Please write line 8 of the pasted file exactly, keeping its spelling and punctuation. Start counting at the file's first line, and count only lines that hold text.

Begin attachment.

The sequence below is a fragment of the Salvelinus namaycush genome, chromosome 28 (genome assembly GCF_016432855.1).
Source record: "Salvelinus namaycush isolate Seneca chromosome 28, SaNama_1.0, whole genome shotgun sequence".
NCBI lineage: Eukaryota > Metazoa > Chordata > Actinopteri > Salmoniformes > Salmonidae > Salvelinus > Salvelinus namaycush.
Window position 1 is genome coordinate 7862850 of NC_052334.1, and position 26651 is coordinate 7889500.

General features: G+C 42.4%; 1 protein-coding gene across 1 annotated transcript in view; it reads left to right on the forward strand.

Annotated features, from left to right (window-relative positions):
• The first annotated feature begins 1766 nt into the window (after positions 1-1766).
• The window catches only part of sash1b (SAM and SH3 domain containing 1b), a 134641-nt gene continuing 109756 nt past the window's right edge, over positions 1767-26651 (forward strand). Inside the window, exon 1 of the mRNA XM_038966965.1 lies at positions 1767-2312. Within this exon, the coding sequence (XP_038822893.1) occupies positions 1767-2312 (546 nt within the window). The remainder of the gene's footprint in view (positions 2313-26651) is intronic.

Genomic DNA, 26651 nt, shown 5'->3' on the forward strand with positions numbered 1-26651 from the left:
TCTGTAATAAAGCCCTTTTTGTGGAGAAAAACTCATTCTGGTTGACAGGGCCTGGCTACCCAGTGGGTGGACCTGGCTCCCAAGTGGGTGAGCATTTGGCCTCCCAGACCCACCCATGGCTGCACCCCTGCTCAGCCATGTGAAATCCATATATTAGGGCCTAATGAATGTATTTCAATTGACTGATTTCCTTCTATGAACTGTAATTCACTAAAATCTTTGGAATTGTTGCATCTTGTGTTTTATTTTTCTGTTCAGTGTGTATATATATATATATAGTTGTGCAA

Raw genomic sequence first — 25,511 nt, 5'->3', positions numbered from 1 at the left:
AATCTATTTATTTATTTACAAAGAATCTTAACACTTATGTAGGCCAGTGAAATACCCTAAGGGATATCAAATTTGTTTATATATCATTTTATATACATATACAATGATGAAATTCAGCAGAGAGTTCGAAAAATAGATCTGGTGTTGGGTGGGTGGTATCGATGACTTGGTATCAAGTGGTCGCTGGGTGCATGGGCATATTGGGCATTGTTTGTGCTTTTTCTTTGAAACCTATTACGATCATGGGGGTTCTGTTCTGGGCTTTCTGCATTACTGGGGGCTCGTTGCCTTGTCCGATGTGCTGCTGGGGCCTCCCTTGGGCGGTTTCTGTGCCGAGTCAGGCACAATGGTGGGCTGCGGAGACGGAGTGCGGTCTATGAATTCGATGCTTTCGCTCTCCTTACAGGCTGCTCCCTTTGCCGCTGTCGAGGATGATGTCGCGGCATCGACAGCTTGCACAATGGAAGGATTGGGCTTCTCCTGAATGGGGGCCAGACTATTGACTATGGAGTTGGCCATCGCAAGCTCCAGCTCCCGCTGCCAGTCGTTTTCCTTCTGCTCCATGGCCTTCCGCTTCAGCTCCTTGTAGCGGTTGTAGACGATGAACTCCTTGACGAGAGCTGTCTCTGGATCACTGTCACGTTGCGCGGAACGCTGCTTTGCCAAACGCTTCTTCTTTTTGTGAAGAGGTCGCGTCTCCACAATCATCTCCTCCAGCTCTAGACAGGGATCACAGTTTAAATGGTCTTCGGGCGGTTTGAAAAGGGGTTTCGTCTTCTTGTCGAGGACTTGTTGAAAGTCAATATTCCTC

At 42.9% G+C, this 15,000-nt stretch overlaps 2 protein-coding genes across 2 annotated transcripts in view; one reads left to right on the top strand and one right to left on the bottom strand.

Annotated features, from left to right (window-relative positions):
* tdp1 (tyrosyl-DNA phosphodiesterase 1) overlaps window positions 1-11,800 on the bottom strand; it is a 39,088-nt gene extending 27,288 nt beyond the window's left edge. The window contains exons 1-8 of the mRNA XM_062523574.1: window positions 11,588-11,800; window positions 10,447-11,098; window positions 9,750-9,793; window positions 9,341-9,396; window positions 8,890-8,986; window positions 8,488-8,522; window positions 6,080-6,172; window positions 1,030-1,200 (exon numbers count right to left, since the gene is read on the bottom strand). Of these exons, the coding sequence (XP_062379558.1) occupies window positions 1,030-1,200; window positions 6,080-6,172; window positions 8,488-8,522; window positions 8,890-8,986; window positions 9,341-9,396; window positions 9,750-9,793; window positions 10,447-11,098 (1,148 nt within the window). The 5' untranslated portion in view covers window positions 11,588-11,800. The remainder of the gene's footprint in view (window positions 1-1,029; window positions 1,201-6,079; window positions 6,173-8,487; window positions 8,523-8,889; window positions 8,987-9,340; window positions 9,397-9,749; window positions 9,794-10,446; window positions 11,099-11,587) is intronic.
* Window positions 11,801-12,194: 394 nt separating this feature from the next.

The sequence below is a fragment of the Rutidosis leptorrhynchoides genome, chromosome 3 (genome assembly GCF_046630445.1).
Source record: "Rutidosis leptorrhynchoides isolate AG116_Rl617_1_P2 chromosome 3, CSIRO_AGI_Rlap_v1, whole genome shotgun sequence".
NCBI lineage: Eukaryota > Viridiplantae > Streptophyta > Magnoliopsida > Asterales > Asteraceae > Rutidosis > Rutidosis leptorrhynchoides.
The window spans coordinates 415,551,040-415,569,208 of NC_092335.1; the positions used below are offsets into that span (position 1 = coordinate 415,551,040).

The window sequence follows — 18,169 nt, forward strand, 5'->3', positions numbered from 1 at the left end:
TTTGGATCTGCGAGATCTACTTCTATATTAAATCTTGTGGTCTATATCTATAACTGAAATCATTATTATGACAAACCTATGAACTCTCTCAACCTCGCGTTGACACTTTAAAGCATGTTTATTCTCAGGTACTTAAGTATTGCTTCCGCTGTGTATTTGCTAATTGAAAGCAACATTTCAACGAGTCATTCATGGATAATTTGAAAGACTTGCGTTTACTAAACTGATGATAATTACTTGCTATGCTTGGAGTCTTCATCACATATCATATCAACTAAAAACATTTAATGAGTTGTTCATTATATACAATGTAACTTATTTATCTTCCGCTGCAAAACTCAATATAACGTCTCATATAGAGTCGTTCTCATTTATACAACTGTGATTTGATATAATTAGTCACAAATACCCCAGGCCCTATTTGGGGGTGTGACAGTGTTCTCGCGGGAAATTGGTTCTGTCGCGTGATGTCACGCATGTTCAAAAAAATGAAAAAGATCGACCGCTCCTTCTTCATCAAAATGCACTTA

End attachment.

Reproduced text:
• The window catches only part of sash1b (SAM and SH3 domain containing 1b), a 134641-nt gene continuing 109756 nt past the window's right edge, over positions 1767-26651 (forward strand). Inside the window, exon 1 of the mRNA XM_038966965.1 lies at positions 1767-2312. Within this exon, the coding sequence (XP_038822893.1) occupies positions 1767-2312 (546 nt within the window). The remainder of the gene's footprint in view (positions 2313-26651) is intronic.